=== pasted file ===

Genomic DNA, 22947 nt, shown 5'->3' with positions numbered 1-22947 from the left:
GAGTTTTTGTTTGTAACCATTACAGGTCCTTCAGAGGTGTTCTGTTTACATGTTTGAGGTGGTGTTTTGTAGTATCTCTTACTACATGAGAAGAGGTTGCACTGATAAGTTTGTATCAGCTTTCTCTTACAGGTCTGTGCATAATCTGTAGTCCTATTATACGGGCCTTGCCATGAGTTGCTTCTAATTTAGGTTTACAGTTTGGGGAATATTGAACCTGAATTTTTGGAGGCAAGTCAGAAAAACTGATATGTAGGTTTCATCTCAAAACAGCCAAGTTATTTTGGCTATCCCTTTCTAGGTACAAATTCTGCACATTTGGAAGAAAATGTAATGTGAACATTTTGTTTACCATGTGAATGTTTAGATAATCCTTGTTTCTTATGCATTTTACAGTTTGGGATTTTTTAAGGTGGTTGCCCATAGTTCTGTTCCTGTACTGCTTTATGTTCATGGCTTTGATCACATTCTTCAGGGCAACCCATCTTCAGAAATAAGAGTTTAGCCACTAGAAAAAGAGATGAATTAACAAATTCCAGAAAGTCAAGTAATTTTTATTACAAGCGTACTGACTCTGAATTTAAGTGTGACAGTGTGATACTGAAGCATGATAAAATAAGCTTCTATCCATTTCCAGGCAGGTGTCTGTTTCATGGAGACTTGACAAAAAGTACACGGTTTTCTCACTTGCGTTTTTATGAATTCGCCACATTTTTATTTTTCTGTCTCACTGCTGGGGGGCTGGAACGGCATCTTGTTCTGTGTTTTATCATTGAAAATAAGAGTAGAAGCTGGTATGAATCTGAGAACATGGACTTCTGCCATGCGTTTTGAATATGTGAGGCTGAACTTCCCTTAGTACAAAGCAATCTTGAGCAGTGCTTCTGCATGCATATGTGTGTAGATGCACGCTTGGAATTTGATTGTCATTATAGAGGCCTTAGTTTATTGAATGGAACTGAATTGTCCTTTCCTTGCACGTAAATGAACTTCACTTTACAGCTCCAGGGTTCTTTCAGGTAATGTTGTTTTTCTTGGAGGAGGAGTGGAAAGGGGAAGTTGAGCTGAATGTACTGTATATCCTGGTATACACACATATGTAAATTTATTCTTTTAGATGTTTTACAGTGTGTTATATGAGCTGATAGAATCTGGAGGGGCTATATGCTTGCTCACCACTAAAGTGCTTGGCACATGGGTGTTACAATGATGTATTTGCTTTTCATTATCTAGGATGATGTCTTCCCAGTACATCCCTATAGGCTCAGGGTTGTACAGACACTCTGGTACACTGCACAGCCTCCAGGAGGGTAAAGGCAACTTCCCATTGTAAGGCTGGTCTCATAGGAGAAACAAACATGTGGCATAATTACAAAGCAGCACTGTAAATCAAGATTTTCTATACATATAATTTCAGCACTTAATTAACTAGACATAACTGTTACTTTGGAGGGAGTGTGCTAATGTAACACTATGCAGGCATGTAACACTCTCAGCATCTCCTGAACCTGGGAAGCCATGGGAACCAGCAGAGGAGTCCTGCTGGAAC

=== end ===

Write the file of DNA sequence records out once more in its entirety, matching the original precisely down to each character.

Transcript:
Genomic DNA, 22947 nt, shown 5'->3' with positions numbered 1-22947 from the left:
GAGTTTTTGTTTGTAACCATTACAGGTCCTTCAGAGGTGTTCTGTTTACATGTTTGAGGTGGTGTTTTGTAGTATCTCTTACTACATGAGAAGAGGTTGCACTGATAAGTTTGTATCAGCTTTCTCTTACAGGTCTGTGCATAATCTGTAGTCCTATTATACGGGCCTTGCCATGAGTTGCTTCTAATTTAGGTTTACAGTTTGGGGAATATTGAACCTGAATTTTTGGAGGCAAGTCAGAAAAACTGATATGTAGGTTTCATCTCAAAACAGCCAAGTTATTTTGGCTATCCCTTTCTAGGTACAAATTCTGCACATTTGGAAGAAAATGTAATGTGAACATTTTGTTTACCATGTGAATGTTTAGATAATCCTTGTTTCTTATGCATTTTACAGTTTGGGATTTTTTAAGGTGGTTGCCCATAGTTCTGTTCCTGTACTGCTTTATGTTCATGGCTTTGATCACATTCTTCAGGGCAACCCATCTTCAGAAATAAGAGTTTAGCCACTAGAAAAAGAGATGAATTAACAAATTCCAGAAAGTCAAGTAATTTTTATTACAAGCGTACTGACTCTGAATTTAAGTGTGACAGTGTGATACTGAAGCATGATAAAATAAGCTTCTATCCATTTCCAGGCAGGTGTCTGTTTCATGGAGACTTGACAAAAAGTACACGGTTTTCTCACTTGCGTTTTTATGAATTCGCCACATTTTTATTTTTCTGTCTCACTGCTGGGGGGCTGGAACGGCATCTTGTTCTGTGTTTTATCATTGAAAATAAGAGTAGAAGCTGGTATGAATCTGAGAACATGGACTTCTGCCATGCGTTTTGAATATGTGAGGCTGAACTTCCCTTAGTACAAAGCAATCTTGAGCAGTGCTTCTGCATGCATATGTGTGTAGATGCACGCTTGGAATTTGATTGTCATTATAGAGGCCTTAGTTTATTGAATGGAACTGAATTGTCCTTTCCTTGCACGTAAATGAACTTCACTTTACAGCTCCAGGGTTCTTTCAGGTAATGTTGTTTTTCTTGGAGGAGGAGTGGAAAGGGGAAGTTGAGCTGAATGTACTGTATATCCTGGTATACACACATATGTAAATTTATTCTTTTAGATGTTTTACAGTGTGTTATATGAGCTGATAGAATCTGGAGGGGCTATATGCTTGCTCACCACTAAAGTGCTTGGCACATGGGTGTTACAATGATGTATTTGCTTTTCATTATCTAGGATGATGTCTTCCCAGTACATCCCTATAGGCTCAGGGTTGTACAGACACTCTGGTACACTGCACAGCCTCCAGGAGGGTAAAGGCAACTTCCCATTGTAAGGCTGGTCTCATAGGAGAAACAAACATGTGGCATAATTACAAAGCAGCACTGTAAATCAAGATTTTCTATACATATAATTTCAGCACTTAATTAACTAGACATAACTGTTACTTTGGAGGGAGTGTGCTAATGTAACACTATGCAGGCATGTAACACTCTCAGCATCTCCTGAACCTGGGAAGCCATGGGAACCAGCAGAGGAGTCCTGCTGGAAC